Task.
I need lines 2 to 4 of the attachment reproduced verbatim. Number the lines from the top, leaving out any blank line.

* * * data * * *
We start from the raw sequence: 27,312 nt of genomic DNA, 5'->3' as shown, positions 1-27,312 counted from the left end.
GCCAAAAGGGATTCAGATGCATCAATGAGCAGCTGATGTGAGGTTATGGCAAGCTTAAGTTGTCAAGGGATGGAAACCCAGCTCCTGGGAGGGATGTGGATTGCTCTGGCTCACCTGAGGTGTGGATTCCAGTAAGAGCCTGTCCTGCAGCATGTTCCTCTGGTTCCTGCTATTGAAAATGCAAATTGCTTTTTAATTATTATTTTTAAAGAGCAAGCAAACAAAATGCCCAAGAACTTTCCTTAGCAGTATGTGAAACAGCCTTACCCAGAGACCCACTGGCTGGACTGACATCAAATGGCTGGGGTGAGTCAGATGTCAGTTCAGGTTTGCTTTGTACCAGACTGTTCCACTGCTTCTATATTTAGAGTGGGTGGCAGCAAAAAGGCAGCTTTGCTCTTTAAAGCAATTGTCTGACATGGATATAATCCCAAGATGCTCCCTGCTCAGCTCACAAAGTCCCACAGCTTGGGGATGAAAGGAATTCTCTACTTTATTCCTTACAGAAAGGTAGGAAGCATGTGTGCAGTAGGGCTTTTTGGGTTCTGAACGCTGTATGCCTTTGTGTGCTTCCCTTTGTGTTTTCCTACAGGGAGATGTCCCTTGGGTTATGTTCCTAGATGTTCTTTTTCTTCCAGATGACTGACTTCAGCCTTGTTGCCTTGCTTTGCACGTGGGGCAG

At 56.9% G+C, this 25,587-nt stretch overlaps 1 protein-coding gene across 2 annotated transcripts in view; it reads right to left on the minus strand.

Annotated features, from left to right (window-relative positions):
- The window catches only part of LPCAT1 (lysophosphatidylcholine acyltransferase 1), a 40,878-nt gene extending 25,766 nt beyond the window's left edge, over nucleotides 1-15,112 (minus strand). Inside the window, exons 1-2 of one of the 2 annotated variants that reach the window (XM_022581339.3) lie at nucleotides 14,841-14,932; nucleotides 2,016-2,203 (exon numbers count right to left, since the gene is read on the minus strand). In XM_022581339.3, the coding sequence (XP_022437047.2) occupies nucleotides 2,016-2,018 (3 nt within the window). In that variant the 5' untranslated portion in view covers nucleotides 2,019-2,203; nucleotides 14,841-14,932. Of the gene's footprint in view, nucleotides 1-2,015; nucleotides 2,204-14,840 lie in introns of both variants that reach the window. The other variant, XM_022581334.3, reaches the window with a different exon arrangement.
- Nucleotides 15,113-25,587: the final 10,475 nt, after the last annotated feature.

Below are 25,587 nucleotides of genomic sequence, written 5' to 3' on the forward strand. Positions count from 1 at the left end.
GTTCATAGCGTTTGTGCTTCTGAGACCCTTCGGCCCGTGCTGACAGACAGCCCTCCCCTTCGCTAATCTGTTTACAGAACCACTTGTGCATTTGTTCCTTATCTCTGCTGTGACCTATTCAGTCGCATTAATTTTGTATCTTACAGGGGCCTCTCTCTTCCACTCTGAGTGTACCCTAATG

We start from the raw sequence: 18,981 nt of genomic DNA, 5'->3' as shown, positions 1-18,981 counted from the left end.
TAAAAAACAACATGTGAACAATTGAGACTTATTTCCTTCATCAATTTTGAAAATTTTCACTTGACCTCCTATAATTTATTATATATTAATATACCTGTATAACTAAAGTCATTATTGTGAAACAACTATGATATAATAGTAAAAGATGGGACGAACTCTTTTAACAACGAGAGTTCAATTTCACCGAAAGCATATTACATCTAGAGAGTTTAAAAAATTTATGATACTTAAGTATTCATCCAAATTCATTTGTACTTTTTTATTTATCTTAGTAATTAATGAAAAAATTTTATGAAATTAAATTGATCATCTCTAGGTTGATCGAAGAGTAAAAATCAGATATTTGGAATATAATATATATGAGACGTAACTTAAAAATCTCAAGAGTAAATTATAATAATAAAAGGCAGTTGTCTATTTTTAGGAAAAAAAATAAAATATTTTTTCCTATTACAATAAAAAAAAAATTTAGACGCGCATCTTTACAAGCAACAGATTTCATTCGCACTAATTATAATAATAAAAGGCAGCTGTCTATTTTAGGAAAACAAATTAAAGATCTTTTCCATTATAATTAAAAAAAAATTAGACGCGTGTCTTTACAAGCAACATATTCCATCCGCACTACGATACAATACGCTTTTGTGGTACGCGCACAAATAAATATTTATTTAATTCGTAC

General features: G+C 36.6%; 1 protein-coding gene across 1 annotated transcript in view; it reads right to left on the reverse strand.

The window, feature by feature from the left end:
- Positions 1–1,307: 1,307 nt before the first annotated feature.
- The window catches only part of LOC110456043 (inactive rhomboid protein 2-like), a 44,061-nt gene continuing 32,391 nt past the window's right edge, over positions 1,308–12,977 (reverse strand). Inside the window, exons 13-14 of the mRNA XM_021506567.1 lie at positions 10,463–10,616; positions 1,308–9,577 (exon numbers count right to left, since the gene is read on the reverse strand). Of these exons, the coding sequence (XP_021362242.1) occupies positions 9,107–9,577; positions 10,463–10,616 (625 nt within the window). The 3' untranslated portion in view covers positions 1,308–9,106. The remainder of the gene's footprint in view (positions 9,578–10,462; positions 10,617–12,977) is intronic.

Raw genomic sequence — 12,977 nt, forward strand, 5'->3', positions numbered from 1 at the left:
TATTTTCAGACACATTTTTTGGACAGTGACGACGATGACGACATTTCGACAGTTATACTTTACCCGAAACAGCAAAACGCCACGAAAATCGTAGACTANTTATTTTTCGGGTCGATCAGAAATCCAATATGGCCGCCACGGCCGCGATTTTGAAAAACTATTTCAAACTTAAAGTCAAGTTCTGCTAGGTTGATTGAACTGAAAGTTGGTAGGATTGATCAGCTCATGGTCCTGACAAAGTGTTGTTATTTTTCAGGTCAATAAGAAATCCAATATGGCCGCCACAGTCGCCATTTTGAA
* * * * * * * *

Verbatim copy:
GCCAAAAGGGATTCAGATGCATCAATGAGCAGCTGATGTGAGGTTATGGCAAGCTTAAGTTGTCAAGGGATGGAAACCCAGCTCCTGGGAGGGATGTGGATTGCTCTGGCTCACCTGAGGTGTGGATTCCAGTAAGAGCCTGTCCTGCAGCATGTTCCTCTGGTTCCTGCTATTGAAAATGCAAATTGCTTTTTAATTATTATTTTTAAAGAGCAAGCAAACAAAATGCCCAAGAACTTTCCTTAGCAGTATGTGAAACAGCCTTACCCAGAGACCCACTGGCTGGACTGACATCAAATGGCTGGGGTGAGTCAGATGTCAGTTCAGGTTTGCTTTGTACCAGACTGTTCCACTGCTTCTATATTTAGAGTGGGTGGCAGCAAAAAGGCAGCTTTGCTCTTTAAAGCAATTGTCTGACATGGATATAATCCCAAGATGCTCCCTGCTCAGCTCACAAAGTCCCACAGCTTGGGGATGAAAGGAATTCTCTACTTTATTCCTTACAGAAAGGTAGGAAGCATGTGTGCAGTAGGGCTTTTTGGGTTCTGAACGCTGTATGCCTTTGTGTGCTTCCCTTTGTGTTTTCCTACAGGGAGATGTCCCTTGGGTTATGTTCCTAGATGTTCTTTTTCTTCCAGATGACTGACTTCAGCCTTGTTGCCTTGCTTTGCACGTGGGGCAG

At 56.9% G+C, this 25,587-nt stretch overlaps 1 protein-coding gene across 2 annotated transcripts in view; it reads right to left on the minus strand.

Annotated features, from left to right (window-relative positions):